Help us Sober Wan Kenobi, you’re our only hope. And our ride home.
Wow, I’ve come a long way since my debut post in blogging aptly titled “Bar Scrawl”. Well I think it’s time I come clean (pun intended) about my journey to sobriety. Yes you read that right, I’m sober now, and this is the first time I’m writing that on the internet. In order to get the full picture, let’s rewind a little ways back to my not-so-glory days.
I was the weird kid growing up. In first grade when we were told to bring a collection of something for a showcase, I brought in a collection of dinosaurs while other girls brought in ponies or dolls or stickers. In third grade I was nicknamed “bug lady” because I loved caterpillars so much. Middle school wasn’t much better. I loved black eyeliner, the Clash, and junky band t shirts. High School were my artsy years, and it was an odd time. While other kids my age sought out the newest Katy Perry tickets, I was stoked out of my damn mind to being seeing Phish with my Mother’s coworker (such a rad concert to this day). I was a bonafide freak most of my life, and I looked forward to the days where my offbeat personality was celebrated rather than condemned.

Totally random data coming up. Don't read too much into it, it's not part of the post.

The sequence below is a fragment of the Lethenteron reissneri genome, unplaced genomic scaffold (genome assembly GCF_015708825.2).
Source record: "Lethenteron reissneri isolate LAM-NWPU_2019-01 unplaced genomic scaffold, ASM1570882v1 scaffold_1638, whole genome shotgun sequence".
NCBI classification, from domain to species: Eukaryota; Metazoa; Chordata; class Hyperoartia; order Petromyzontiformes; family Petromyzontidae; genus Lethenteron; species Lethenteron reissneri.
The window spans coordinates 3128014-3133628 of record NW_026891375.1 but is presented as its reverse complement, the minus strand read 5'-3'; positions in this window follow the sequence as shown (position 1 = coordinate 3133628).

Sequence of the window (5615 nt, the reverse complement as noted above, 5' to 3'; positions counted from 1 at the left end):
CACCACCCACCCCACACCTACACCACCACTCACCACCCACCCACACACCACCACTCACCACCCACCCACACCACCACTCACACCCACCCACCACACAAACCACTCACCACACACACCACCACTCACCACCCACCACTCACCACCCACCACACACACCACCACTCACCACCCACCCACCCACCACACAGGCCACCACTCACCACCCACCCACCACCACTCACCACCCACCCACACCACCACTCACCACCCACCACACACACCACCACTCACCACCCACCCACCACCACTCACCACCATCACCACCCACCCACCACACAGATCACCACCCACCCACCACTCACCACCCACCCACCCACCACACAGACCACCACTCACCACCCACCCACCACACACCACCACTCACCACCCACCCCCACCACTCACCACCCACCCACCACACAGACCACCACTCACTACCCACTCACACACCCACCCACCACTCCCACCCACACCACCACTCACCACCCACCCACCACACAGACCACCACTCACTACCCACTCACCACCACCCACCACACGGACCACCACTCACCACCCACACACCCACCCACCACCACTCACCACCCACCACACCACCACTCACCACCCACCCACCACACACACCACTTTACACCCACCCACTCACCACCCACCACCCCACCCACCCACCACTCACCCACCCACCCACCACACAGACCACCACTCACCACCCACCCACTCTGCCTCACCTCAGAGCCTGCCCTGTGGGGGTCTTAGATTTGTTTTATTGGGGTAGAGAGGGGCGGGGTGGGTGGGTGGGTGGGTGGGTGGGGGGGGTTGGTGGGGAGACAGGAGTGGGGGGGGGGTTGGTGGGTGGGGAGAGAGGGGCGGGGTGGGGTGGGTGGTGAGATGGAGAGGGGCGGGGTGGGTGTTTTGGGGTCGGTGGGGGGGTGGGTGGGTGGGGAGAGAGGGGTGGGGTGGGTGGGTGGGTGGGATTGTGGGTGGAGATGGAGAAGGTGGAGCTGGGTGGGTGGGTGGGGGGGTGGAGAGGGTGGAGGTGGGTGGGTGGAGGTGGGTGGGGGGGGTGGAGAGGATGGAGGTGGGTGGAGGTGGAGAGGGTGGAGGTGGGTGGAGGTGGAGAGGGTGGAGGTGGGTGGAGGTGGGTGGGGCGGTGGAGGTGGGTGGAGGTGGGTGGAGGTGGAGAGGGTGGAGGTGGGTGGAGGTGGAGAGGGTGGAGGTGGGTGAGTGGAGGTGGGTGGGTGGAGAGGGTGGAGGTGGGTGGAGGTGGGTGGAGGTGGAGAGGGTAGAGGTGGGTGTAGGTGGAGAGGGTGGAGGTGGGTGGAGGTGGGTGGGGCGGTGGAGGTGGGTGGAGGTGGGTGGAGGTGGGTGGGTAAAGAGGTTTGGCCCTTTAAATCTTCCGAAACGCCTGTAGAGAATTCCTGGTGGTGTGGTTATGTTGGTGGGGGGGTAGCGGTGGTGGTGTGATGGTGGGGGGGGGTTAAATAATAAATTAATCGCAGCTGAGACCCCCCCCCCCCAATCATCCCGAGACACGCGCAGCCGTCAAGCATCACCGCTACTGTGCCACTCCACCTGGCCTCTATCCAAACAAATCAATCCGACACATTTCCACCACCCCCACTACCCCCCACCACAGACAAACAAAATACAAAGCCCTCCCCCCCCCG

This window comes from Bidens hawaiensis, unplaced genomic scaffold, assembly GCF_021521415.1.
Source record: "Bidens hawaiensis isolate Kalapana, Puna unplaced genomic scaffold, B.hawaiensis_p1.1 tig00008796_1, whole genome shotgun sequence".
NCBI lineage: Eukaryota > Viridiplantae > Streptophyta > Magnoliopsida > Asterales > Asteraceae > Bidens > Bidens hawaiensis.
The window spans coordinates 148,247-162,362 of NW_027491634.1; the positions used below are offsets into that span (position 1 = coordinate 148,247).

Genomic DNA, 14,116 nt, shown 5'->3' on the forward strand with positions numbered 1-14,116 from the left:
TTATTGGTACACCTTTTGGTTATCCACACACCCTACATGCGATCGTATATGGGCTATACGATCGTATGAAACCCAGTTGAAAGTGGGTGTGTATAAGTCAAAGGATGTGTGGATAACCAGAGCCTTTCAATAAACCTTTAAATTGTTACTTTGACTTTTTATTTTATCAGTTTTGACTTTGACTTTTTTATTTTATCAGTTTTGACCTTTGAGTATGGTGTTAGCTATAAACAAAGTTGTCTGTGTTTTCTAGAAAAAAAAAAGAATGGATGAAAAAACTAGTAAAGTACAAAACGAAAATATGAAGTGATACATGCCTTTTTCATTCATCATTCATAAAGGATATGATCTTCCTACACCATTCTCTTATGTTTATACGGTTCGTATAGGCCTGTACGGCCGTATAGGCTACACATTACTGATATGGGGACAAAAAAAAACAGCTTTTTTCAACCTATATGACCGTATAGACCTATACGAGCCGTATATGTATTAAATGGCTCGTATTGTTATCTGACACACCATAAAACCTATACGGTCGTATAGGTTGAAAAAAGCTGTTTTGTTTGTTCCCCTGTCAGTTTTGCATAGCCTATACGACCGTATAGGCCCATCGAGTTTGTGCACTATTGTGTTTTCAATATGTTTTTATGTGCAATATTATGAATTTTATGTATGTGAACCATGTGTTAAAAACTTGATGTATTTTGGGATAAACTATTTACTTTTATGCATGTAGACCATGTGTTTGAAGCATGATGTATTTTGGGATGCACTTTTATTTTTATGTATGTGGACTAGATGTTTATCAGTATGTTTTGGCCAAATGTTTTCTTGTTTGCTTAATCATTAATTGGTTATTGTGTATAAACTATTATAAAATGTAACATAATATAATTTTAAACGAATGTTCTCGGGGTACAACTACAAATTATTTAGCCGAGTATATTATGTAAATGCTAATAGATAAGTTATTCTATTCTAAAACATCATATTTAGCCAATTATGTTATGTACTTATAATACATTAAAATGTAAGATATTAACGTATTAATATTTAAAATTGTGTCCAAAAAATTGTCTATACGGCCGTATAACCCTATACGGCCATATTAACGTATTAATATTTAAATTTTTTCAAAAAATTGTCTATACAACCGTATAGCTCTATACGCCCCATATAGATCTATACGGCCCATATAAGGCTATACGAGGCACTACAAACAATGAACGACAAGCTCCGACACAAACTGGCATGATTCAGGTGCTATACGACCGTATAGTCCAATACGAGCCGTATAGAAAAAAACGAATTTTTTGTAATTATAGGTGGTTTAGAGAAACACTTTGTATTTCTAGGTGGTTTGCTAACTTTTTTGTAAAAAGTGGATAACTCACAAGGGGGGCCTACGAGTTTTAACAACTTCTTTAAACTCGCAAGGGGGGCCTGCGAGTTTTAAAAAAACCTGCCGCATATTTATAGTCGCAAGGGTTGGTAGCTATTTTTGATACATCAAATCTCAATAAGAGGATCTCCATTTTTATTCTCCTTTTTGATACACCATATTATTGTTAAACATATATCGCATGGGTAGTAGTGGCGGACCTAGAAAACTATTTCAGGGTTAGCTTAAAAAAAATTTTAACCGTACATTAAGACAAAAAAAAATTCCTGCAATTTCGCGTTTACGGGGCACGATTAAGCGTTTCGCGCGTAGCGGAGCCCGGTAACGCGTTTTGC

College, a time to develop into a functioning young adult and expand your mind through conversations with interesting people and enroll in classes dedicated to higher learning. HA. Those conversations, yeah they were all done between people high off the latest indica-sativa blend thinking about the endlessly cyclical way of life and higher learning was really knowing how to properly shotgun a beer.
To lift a line from the ever infamous Animal House, “Fat, drunk and stupid is no way to go through life, son.” Well Dean Wormer do I have news for you…